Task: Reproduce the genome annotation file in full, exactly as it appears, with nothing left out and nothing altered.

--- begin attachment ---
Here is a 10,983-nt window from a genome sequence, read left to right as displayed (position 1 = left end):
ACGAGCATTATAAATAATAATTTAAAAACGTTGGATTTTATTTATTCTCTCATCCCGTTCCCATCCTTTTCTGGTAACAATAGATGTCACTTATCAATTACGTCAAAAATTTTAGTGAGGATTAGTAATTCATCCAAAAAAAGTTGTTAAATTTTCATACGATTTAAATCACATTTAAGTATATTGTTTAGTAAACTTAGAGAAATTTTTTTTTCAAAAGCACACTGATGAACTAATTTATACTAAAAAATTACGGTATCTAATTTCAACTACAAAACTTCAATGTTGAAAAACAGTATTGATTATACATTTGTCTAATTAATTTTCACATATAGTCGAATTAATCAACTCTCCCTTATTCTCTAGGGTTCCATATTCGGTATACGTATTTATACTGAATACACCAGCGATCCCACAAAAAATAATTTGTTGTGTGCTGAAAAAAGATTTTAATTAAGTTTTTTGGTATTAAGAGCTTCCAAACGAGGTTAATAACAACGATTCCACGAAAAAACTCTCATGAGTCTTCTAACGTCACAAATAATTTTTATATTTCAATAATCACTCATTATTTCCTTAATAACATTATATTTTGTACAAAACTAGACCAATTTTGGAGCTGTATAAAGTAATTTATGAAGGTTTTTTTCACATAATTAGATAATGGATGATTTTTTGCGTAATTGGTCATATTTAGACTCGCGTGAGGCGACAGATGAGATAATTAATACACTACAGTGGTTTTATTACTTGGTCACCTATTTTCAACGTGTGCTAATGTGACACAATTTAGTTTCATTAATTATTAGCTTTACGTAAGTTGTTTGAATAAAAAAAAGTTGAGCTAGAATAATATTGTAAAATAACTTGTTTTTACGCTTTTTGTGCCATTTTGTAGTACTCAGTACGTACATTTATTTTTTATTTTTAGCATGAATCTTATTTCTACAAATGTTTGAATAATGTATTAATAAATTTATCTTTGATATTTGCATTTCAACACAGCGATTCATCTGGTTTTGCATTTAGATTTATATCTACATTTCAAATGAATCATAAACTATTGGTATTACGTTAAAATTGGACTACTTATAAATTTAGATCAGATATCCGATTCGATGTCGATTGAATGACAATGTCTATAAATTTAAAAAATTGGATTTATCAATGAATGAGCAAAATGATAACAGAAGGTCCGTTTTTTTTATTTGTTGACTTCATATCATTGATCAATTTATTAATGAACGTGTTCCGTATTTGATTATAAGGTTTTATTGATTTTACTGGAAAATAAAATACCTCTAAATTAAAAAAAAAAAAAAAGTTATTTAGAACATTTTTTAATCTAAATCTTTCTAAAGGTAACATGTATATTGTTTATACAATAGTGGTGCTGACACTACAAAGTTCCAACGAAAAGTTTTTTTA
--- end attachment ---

Here is a 10,983-nt window from a genome sequence, read left to right as displayed (position 1 = left end):
ACGAGCATTATAAATAATAATTTAAAAACGTTGGATTTTATTTATTCTCTCATCCCGTTCCCATCCTTTTCTGGTAACAATAGATGTCACTTATCAATTACGTCAAAAATTTTAGTGAGGATTAGTAATTCATCCAAAAAAAGTTGTTAAATTTTCATACGATTTAAATCACATTTAAGTATATTGTTTAGTAAACTTAGAGAAATTTTTTTTTCAAAAGCACACTGATGAACTAATTTATACTAAAAAATTACGGTATCTAATTTCAACTACAAAACTTCAATGTTGAAAAACAGTATTGATTATACATTTGTCTAATTAATTTTCACATATAGTCGAATTAATCAACTCTCCCTTATTCTCTAGGGTTCCATATTCGGTATACGTATTTATACTGAATACACCAGCGATCCCACAAAAAATAATTTGTTGTGTGCTGAAAAAAGATTTTAATTAAGTTTTTTGGTATTAAGAGCTTCCAAACGAGGTTAATAACAACGATTCCACGAAAAAACTCTCATGAGTCTTCTAACGTCACAAATAATTTTTATATTTCAATAATCACTCATTATTTCCTTAATAACATTATATTTTGTACAAAACTAGACCAATTTTGGAGCTGTATAAAGTAATTTATGAAGGTTTTTTTCACATAATTAGATAATGGATGATTTTTTGCGTAATTGGTCATATTTAGACTCGCGTGAGGCGACAGATGAGATAATTAATACACTACAGTGGTTTTATTACTTGGTCACCTATTTTCAACGTGTGCTAATGTGACACAATTTAGTTTCATTAATTATTAGCTTTACGTAAGTTGTTTGAATAAAAAAAAGTTGAGCTAGAATAATATTGTAAAATAACTTGTTTTTACGCTTTTTGTGCCATTTTGTAGTACTCAGTACGTACATTTATTTTTTATTTTTAGCATGAATCTTATTTCTACAAATGTTTGAATAATGTATTAATAAATTTATCTTTGATATTTGCATTTCAACACAGCGATTCATCTGGTTTTGCATTTAGATTTATATCTACATTTCAAATGAATCATAAACTATTGGTATTACGTTAAAATTGGACTACTTATAAATTTAGATCAGATATCCGATTCGATGTCGATTGAATGACAATGTCTATAAATTTAAAAAATTGGATTTATCAATGAATGAGCAAAATGATAACAGAAGGTCCGTTTTTTTTATTTGTTGACTTCATATCATTGATCAATTTATTAATGAACGTGTTCCGTATTTGATTATAAGGTTTTATTGATTTTACTGGAAAATAAAATACCTCTAAATTAAAAAAAAAAAAAAAGTTATTTAGAACATTTTTTAATCTAAATCTTTCTAAAGGTAACATGTATATTGTTTATACAATAGTGGTGCTGACACTACAAAGTTCCAACGAAAAGTTTTTTTA